Friday, 30 July 2010

Friday Fungus: Weeping Widow

Weeping widow seems an odd name for a mushroom that isn’t poisonous – even though most sources advise against eating that’s more for lack of flavour. But weeping widow it is and we can but speculate as to why is gets such a name – it doesn’t look spectacular being a rather ordinary brown mushroom.

Possible reasons relate to it association with ash and willow – well known weeping trees – but the most likely reason relate to the black veil on the upper stem and the way in which the ripe head oozes droplets. It is indeed a wonder that the idea of bereavement can be transferred to nature – that a simple and common woodland mushroom like Lacrymaria velutina can form such a natural metaphor in the minds of our ancestors.

Perhaps we have lost some of the symbolism of widowhood – not the tears, they remain – but the wearing of black, the sense that loss should be displayed physically and the idea of personified respect for what has gone. Maybe too this is for the better – perhaps the black veil and weeds are rightly in our past? The idea that life goes on and that, especially for women, it can continue without the prop of a partner is central to modern understanding. We no long need the veiled remembrance of the juggernaut. Women share rather than join and their life does not end – even metaphorically – with the death of a husband.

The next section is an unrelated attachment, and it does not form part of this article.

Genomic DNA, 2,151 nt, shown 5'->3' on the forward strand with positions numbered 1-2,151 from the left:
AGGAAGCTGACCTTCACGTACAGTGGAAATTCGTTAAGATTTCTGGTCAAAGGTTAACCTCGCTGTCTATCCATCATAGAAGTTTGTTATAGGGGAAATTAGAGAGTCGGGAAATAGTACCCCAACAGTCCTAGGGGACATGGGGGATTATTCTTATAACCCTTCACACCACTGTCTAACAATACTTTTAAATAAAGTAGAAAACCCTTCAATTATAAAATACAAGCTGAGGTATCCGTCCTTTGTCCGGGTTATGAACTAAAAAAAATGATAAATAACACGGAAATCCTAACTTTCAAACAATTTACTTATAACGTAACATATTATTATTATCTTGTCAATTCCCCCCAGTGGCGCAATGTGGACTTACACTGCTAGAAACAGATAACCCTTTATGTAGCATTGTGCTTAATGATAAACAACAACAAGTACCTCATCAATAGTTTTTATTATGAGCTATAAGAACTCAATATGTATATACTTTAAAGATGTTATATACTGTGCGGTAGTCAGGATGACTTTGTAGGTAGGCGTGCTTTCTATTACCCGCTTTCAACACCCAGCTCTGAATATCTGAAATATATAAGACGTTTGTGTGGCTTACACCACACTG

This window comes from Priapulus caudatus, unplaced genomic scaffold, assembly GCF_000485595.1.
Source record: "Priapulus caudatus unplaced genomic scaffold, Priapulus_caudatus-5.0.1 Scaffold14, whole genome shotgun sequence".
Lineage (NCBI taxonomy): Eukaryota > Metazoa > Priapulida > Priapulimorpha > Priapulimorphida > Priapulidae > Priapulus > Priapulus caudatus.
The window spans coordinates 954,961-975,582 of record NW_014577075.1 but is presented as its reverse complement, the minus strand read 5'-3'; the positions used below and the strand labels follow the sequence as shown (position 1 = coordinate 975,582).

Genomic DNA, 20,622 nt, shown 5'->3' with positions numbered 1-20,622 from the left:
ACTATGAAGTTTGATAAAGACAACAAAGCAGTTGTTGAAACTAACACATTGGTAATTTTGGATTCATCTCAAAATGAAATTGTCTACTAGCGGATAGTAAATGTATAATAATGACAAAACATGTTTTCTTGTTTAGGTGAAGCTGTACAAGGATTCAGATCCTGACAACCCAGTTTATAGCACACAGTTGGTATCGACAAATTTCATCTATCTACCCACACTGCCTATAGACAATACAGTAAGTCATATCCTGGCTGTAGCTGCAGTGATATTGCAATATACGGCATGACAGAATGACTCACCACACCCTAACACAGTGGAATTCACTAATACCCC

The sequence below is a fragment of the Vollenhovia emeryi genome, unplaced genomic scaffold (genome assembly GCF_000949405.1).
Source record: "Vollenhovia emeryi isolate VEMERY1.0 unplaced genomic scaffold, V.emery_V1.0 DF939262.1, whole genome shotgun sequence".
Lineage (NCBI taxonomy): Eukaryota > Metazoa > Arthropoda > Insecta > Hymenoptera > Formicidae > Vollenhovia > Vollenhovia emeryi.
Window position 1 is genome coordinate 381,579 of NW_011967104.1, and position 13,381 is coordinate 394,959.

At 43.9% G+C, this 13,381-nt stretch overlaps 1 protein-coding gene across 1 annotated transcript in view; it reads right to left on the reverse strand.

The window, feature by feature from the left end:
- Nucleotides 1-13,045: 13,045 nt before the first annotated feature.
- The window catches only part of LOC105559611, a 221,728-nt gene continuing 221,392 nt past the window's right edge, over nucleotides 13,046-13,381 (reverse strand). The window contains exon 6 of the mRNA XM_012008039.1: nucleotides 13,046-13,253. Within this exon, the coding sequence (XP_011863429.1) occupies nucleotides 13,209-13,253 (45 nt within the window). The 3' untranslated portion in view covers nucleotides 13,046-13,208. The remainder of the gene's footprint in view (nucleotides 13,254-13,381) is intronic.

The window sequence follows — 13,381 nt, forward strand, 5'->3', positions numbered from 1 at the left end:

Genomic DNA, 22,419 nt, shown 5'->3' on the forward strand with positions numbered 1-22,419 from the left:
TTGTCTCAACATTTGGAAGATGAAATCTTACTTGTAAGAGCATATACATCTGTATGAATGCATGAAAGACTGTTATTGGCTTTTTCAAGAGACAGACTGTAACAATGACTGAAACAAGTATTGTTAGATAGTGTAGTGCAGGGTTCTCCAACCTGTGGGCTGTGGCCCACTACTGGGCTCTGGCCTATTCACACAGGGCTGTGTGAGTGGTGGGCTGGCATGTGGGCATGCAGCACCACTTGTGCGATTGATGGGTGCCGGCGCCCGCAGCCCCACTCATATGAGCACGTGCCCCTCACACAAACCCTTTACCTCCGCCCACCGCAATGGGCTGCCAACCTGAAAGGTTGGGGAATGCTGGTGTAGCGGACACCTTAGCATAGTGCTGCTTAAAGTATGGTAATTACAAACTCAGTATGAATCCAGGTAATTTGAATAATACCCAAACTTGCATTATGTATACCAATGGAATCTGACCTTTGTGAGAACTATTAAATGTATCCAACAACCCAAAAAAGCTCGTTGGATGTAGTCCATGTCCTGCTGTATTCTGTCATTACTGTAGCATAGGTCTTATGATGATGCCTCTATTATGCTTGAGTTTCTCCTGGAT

The idea of the black, veiled widow is an anachronism and, like our weeping widow mushroom, unpalatable!

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